Welcome to the Flywheel development tutorial! In this document, you'll learn what tools and software that will be needed to begin developing gears and how to install them. This section will provide the bare minimum needed to get each piece of software working, but there will be links to more extensive information and documentation. As your gears become more advanced, it's likely that you'll need these more detailed references.
Before we can proceed, ensure you have a Flywheel account with an associated API key.
Obtaining a Flywheel Account
Each institution that uses Flywheel has their own dedicated instance of the Flywheel platform and a unique URL (e.g. https://yourinstitution.flywheel.io).
Before getting started with the environment, you will need to be added as a user to your site by your local Site Admin. Your site Administrator must add you as a developer or site admin in Flywheel. Note that being project admin does not give you the ability to upload gears, only site admin status allows that. Once you have admin privileges, you'll be able to begin creating gears.
After you ensure that you are a user on your Flywheel instance, we can set up the rest of our tools. Remember, you’ll need site admin status to upload your gear at the end of this tutorial.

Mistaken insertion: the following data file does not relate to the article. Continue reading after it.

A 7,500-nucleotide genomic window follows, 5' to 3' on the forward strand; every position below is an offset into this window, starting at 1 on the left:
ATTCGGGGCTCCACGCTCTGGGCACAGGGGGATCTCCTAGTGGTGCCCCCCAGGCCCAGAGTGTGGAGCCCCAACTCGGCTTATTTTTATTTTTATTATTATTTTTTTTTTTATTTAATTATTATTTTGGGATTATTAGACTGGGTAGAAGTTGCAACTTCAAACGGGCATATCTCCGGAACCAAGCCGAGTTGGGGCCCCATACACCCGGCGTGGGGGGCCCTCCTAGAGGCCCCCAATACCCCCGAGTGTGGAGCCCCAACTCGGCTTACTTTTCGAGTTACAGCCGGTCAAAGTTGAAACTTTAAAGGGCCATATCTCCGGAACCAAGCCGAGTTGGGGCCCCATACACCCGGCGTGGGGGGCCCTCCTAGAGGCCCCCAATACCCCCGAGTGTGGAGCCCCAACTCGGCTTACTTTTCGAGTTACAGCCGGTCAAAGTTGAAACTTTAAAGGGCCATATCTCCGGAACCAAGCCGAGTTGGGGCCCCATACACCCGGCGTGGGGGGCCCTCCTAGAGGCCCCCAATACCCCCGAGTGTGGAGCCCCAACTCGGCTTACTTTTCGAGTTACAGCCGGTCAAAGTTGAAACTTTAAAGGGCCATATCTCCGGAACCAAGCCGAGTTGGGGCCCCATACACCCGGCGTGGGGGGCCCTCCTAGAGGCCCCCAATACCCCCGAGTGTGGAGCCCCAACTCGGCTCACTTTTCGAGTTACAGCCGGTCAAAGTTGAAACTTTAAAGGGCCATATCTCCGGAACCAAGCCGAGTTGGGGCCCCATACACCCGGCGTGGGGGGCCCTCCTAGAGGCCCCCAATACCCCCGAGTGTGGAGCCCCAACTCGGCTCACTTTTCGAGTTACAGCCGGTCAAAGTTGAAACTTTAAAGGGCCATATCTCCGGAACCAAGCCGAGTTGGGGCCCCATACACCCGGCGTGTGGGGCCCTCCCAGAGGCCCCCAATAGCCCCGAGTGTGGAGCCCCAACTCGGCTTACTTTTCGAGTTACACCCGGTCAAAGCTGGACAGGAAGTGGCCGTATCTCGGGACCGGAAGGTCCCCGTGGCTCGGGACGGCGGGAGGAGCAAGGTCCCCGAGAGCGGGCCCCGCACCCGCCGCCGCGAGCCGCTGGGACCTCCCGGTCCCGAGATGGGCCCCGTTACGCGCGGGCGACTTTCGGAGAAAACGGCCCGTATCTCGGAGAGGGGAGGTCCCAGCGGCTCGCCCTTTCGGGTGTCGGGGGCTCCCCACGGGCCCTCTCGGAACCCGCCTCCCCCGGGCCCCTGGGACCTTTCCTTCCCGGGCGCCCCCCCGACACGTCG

The Flywheel Development Environment
The Flywheel development environment in this case refers to the software we use to create, test, and run our gears. The environment consists of three major parts, each of which will be covered in the following sections:
Docker is a program that allows you to create "standard units of software that packages up code and all its dependencies so the application runs quickly and reliably from one computing environment to another." In other words, you set up a self contained environment with any OS, any specific software you want at any specific version, and any other custom settings you may wish to include, and Docker packages all these settings into something called an image. One can then run this image identically on any machine that also has Docker. When an image is run, it creates a self-contained environment called a container. The image is basically a piece of software stored on your computer, while the container is the object that’s created when you run that software. No more worrying about versions, dependencies and operating systems! In a way, you can think of this as a super lightweight virtual machine that can run on any computer that also has Docker.